The Divrei Torah in this section have been translated by Rav Reuven Ungar, Director of Alumni Affairs
Formation of The Nation- Part I
By: Rav Moshe Ganz
Ram in Yeshivat Sha'alvim
The Thought of Rav Kook, conveyed by Rav Moshe Ganz, ram in Yeshivat Sha'alvim (edited by Mr. Moshe Miller).
Two types of apparently distinct ideas abound; spiritual ideas and national ideas. The former find expression in the thoughts and expression of man; they engage exalted concepts. In contrast, national concepts find expression in groups of individuals uniting around ideals that are manifested in day-to-day life.
Some nations are united by their spiritual aspirations. Other peoples find their common denominator in national pursuits- a sense of connection based upon bonds amongst the people themselves.
Rav Kook teaches that spiritual aspirations enable peoples to unite. Thus nations are truly formed. Subservience to spiritual goals enables individuals to submit to blend into the collective (klal) and to be willing to sacrifice for communal goals. At times spiritual ideals are manifested in this world in a debased state of idolatry (such as the Kemosh god of Moav); these perverted ideals also transfer individuals into a nation.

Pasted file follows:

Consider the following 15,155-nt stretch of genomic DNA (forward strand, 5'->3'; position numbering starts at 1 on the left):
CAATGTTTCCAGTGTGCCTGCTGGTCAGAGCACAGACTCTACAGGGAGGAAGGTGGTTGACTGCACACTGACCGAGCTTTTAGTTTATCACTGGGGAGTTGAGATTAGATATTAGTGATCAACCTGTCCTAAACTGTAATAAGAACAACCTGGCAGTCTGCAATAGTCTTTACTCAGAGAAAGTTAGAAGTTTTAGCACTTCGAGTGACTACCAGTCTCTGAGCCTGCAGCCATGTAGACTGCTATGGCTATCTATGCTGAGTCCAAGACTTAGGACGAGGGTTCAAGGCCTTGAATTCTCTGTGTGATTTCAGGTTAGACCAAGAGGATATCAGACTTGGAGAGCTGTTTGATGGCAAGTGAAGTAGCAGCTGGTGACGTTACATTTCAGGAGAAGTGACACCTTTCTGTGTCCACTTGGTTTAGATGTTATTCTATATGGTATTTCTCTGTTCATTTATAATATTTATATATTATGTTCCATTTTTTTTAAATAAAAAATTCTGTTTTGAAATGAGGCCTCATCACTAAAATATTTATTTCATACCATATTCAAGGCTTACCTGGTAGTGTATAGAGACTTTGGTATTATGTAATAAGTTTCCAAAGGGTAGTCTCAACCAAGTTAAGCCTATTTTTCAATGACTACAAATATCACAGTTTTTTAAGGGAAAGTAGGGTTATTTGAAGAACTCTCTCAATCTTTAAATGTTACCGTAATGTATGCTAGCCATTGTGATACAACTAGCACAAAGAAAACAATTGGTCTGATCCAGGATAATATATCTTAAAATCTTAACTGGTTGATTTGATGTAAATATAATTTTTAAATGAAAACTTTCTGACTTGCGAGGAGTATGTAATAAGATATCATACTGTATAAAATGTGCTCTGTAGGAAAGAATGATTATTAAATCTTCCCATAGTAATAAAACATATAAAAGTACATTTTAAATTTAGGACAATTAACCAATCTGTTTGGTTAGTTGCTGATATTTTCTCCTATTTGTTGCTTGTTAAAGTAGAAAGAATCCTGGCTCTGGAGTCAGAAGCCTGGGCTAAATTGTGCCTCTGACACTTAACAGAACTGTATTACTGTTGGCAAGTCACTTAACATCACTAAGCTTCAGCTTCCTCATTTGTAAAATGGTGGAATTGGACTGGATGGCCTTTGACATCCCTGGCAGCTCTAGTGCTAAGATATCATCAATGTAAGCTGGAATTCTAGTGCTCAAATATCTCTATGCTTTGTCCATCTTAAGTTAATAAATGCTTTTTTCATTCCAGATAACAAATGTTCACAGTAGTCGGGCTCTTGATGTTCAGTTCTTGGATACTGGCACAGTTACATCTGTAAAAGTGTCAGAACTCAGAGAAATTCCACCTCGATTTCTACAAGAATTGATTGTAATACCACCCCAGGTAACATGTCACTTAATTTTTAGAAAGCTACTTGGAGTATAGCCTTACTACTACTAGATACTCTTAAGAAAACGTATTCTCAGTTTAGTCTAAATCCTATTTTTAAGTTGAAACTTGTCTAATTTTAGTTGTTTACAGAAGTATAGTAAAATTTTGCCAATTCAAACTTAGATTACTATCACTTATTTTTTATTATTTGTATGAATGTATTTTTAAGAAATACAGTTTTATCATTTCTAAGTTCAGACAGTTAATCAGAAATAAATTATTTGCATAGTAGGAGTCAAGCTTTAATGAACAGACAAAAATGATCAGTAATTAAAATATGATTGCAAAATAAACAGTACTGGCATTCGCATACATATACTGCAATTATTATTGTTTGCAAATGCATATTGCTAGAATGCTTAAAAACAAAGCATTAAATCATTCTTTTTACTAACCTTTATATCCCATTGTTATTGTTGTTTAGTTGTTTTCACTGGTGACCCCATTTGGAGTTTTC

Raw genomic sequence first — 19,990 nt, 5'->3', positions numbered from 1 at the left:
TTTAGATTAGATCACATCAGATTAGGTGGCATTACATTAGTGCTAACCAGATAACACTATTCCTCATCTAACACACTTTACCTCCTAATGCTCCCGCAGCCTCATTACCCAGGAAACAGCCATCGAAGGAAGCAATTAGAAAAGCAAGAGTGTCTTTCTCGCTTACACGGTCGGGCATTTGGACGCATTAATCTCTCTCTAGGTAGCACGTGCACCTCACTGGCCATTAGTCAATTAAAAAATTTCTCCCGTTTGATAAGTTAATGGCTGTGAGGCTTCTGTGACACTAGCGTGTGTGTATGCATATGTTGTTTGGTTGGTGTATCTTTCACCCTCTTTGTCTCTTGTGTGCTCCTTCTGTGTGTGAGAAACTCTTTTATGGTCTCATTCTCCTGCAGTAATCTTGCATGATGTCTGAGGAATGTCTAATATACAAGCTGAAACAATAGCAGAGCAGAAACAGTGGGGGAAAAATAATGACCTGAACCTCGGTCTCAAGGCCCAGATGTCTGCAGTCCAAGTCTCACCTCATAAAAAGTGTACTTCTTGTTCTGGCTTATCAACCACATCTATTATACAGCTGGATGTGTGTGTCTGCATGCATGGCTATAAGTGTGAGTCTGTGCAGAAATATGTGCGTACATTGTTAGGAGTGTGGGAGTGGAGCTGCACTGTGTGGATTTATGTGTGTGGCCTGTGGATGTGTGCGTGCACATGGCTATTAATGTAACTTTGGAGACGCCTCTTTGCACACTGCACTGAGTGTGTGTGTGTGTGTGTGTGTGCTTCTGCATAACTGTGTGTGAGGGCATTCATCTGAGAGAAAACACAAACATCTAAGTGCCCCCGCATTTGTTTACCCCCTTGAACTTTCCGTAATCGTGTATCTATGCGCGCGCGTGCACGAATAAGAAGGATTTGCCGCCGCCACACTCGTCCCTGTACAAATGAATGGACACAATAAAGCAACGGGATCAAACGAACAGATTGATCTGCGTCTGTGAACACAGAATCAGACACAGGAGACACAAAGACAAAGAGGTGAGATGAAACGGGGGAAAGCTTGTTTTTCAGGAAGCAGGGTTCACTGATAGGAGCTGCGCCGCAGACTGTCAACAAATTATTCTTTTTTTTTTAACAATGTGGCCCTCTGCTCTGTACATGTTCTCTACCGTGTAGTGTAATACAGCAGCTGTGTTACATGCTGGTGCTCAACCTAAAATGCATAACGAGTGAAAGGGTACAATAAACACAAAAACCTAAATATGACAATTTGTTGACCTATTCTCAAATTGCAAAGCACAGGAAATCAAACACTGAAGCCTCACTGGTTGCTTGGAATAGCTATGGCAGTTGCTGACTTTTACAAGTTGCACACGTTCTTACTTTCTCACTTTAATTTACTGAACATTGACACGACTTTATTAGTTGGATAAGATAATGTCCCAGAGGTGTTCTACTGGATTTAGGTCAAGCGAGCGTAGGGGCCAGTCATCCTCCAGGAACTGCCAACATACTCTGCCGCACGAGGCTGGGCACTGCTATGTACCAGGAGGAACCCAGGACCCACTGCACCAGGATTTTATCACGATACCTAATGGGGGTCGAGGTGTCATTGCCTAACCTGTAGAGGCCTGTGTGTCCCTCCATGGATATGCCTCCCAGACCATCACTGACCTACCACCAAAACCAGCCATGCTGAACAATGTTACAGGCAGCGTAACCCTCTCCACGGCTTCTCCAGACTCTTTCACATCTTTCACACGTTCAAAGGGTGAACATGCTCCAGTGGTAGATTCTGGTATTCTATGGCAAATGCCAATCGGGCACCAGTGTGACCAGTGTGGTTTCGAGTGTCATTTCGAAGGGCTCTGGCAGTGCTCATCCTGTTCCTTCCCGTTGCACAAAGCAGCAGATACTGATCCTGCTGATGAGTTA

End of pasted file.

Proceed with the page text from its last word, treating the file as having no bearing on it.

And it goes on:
Subsequent to the formation of a nation, the national elements of a people may attempt to disengage from its' spiritual goal. When a nation develops in all spheres, it may feel that the spiritual bonds that generated its' formation, are no longer relevant. Thus a nation loses its' soul.
The progression of events is predictable. The nation loses its' inner fortitude and the individual aspirations carry the day. The power of the community has eroded; all what remains is the refrain "what can I receive from the State, what is in it for me?"
At times it appears that the Jewish People has reached the sorry state of losing its' spiritual ideals. Be'ezrat Hashem, next week we will engage this issue.
|Categorized under:||1: Machshava > General|
|Uploaded:||11/7/2005 8:37:19 AM|